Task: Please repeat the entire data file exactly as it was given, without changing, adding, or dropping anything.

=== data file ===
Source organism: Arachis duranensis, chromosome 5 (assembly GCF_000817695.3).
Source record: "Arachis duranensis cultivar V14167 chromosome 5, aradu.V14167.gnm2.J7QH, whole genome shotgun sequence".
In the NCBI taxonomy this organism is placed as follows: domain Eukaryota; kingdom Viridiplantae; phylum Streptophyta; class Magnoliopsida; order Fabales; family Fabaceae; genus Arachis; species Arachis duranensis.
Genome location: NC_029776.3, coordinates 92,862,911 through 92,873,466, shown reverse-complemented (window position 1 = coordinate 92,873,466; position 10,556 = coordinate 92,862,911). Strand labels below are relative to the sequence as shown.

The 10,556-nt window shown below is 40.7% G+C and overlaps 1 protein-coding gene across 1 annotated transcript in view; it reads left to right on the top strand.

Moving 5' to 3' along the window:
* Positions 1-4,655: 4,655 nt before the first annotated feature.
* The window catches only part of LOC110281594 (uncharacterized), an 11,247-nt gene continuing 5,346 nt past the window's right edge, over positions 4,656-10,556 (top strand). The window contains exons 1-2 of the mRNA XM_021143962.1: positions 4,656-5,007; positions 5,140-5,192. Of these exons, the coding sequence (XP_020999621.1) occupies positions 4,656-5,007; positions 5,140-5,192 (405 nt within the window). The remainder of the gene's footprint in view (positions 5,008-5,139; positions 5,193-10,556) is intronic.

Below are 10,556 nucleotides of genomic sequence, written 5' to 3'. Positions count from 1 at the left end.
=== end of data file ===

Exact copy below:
Source organism: Arachis duranensis, chromosome 5 (assembly GCF_000817695.3).
Source record: "Arachis duranensis cultivar V14167 chromosome 5, aradu.V14167.gnm2.J7QH, whole genome shotgun sequence".
In the NCBI taxonomy this organism is placed as follows: domain Eukaryota; kingdom Viridiplantae; phylum Streptophyta; class Magnoliopsida; order Fabales; family Fabaceae; genus Arachis; species Arachis duranensis.
Genome location: NC_029776.3, coordinates 92,862,911 through 92,873,466, shown reverse-complemented (window position 1 = coordinate 92,873,466; position 10,556 = coordinate 92,862,911). Strand labels below are relative to the sequence as shown.

The 10,556-nt window shown below is 40.7% G+C and overlaps 1 protein-coding gene across 1 annotated transcript in view; it reads left to right on the top strand.

Moving 5' to 3' along the window:
* Positions 1-4,655: 4,655 nt before the first annotated feature.
* The window catches only part of LOC110281594 (uncharacterized), an 11,247-nt gene continuing 5,346 nt past the window's right edge, over positions 4,656-10,556 (top strand). The window contains exons 1-2 of the mRNA XM_021143962.1: positions 4,656-5,007; positions 5,140-5,192. Of these exons, the coding sequence (XP_020999621.1) occupies positions 4,656-5,007; positions 5,140-5,192 (405 nt within the window). The remainder of the gene's footprint in view (positions 5,008-5,139; positions 5,193-10,556) is intronic.

Below are 10,556 nucleotides of genomic sequence, written 5' to 3'. Positions count from 1 at the left end.